Dow to pursue German power plant project
London, 18 June (Argus) — US firm Dow Chemical's plans to build an 850MW coal-fired power plant at its production site in Stade, northern Germany, are in line with the new state government's energy policy.
Dow Chemical continues to pursue the project but will only make a final investment decision once it has acquired all necessary permits, it said.
The new state government of Lower Saxony, a coalition between the SPD and the Green party, has recently been asked to make clear its position on the project after the CDU party questioned its support for the plant. The SPD-Green coalition committed in their coalition agreement, signed on 19 February, to support fossil fuel-based power plant in Lower Saxony only if their efficiency is 55pc or higher. Dow Chemical's proposed coal-fired power plant would have an efficiency of around 45pc for power generation and around 58pc for combined power, heat and steam production, bringing the plant's annual average efficiency to over 55pc.
But several concerns regarding the project, which has attracted over 9,000 complaints from the public so far, will need to be addressed during the planning and permitting procedure, the state government said. Dow Chemical plans to build the plant, with a gross capacity of 920MW for power generation and 2.1GW for heat generation, at Stade to supply the company with power, heat and process steam and sell excess electricity on the wholesale market.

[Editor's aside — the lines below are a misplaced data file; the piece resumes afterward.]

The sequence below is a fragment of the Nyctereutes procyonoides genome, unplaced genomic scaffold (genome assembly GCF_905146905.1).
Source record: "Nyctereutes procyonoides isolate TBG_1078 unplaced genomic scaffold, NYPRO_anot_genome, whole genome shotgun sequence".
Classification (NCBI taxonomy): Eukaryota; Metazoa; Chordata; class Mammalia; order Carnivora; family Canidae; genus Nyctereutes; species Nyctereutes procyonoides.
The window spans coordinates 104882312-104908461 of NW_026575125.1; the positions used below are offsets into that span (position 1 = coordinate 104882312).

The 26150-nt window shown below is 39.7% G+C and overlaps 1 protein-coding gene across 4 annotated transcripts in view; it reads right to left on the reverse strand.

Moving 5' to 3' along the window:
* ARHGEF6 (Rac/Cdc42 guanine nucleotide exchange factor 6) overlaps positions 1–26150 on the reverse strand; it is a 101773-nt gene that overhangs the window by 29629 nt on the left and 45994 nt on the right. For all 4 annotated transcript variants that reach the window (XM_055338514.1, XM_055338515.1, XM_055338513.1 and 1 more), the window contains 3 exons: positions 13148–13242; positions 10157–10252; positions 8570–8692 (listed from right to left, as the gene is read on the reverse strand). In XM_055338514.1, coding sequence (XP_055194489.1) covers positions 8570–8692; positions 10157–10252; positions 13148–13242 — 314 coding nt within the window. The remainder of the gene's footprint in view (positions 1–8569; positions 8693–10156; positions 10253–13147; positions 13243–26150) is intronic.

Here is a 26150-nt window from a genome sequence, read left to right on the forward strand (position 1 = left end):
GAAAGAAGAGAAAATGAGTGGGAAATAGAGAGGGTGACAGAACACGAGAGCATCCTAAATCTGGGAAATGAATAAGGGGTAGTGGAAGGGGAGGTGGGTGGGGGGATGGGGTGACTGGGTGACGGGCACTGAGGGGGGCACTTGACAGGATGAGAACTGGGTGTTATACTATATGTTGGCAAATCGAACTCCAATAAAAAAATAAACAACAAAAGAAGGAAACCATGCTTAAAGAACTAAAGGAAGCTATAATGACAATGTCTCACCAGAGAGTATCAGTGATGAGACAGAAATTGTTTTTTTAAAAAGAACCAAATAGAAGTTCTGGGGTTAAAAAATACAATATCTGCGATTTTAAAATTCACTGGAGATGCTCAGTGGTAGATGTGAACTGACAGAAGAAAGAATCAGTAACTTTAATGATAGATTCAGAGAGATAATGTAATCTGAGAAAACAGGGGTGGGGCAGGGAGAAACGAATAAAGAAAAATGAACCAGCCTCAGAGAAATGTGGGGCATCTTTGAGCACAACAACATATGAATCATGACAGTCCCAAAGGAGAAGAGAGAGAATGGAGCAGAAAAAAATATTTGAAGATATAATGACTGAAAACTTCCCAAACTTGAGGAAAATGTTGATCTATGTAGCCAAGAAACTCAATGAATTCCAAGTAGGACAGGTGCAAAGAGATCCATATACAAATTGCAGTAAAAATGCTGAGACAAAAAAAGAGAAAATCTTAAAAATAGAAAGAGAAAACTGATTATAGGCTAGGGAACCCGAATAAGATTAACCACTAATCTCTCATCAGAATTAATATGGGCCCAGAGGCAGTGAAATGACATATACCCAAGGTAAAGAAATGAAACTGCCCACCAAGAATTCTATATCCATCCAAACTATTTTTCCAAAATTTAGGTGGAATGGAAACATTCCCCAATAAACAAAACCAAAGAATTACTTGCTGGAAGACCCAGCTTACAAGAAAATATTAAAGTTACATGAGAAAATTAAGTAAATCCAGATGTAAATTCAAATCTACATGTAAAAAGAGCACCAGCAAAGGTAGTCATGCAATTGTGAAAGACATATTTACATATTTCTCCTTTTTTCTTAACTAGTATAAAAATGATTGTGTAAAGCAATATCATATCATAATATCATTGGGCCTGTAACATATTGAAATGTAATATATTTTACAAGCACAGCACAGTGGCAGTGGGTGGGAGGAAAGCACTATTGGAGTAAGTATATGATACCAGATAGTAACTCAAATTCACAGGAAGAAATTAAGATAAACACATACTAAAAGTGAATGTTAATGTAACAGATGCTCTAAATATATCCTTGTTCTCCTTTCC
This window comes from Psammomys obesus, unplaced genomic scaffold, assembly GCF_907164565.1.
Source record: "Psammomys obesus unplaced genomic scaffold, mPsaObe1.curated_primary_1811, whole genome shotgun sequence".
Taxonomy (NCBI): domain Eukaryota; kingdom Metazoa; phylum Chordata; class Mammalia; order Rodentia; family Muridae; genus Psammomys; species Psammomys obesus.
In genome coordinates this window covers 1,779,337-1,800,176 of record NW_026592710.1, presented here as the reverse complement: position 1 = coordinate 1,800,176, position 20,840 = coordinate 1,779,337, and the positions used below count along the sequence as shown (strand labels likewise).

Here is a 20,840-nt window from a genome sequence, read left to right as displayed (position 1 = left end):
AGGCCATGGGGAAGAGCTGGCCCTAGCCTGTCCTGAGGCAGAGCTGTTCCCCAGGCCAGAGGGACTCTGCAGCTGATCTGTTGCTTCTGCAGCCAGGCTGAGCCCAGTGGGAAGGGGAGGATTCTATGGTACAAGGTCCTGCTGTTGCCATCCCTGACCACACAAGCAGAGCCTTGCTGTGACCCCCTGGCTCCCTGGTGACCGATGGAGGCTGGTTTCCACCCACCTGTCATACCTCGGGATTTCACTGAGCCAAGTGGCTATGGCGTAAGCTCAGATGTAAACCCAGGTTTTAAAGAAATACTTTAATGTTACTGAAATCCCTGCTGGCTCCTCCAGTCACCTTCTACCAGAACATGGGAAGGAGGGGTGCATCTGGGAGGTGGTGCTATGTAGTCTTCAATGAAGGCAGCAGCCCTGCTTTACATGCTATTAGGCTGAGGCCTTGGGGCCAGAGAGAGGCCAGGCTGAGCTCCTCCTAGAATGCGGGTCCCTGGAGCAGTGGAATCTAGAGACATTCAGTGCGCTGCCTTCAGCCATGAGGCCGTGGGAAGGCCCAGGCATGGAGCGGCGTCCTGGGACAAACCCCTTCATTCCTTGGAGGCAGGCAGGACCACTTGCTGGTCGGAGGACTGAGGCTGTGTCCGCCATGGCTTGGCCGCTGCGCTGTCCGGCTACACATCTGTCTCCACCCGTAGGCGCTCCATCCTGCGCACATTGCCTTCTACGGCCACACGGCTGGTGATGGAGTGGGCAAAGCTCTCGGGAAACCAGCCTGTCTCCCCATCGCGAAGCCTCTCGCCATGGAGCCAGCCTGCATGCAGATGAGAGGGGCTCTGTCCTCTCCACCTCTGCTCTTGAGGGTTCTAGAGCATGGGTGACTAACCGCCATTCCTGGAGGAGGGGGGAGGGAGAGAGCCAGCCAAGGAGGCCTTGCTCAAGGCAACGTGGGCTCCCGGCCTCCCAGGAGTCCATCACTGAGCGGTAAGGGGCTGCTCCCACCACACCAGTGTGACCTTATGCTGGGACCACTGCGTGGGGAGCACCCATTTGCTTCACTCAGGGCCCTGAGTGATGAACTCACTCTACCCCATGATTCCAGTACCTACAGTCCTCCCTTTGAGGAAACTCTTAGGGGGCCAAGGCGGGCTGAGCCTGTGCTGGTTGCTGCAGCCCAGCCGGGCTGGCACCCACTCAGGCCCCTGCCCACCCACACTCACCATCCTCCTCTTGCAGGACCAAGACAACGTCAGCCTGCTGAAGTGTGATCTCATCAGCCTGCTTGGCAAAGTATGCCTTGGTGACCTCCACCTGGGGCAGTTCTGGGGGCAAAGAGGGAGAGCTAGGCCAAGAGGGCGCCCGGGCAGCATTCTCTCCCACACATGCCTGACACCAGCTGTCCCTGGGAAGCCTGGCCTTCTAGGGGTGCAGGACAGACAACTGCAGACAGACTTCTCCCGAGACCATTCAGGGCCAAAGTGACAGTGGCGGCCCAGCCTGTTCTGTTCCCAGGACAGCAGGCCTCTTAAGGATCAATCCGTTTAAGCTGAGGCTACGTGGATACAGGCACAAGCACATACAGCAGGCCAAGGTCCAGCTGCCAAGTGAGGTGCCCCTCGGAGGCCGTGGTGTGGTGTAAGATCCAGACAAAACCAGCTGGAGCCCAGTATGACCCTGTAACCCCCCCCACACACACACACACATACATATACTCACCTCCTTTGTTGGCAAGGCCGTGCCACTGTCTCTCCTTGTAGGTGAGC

The facility would operate in part on gas and biomass and generate hydrogen, which would be used in chemical processes at the site. Dow Chemical is in the process of acquiring approval for the plant's development and building plan.
The company is searching for a new project partner after Germany's third-largest utility, EnBW cancelled plans, to jointly develop a power plant complex, including a combined-cycle gas turbine and the coal-fired plant, in 2009. Dow Chemical reiterated that the plant is an “economically sensible” project despite challenging market conditions for fossil fuel-based power plants in Germany, which is aiming to increase renewable energy's share in its generation mix. The proposed plant will benefit from its high efficiency, combined heat and power generation, and integration of its output in chemical process on site, the firm said. But certainty that the building plan is on solid legal ground will be an important prerequisite for finding a new partner, it said.
Several coal-fired projects, most prominently Eon's 1.1GW Datteln 4 and Trianel's 750MW Luenen power plant projects, have faced legal challenges and delays in acquiring all permits because of strong public resistance against new coal-fired plants. The process is continuing in Eon's case.
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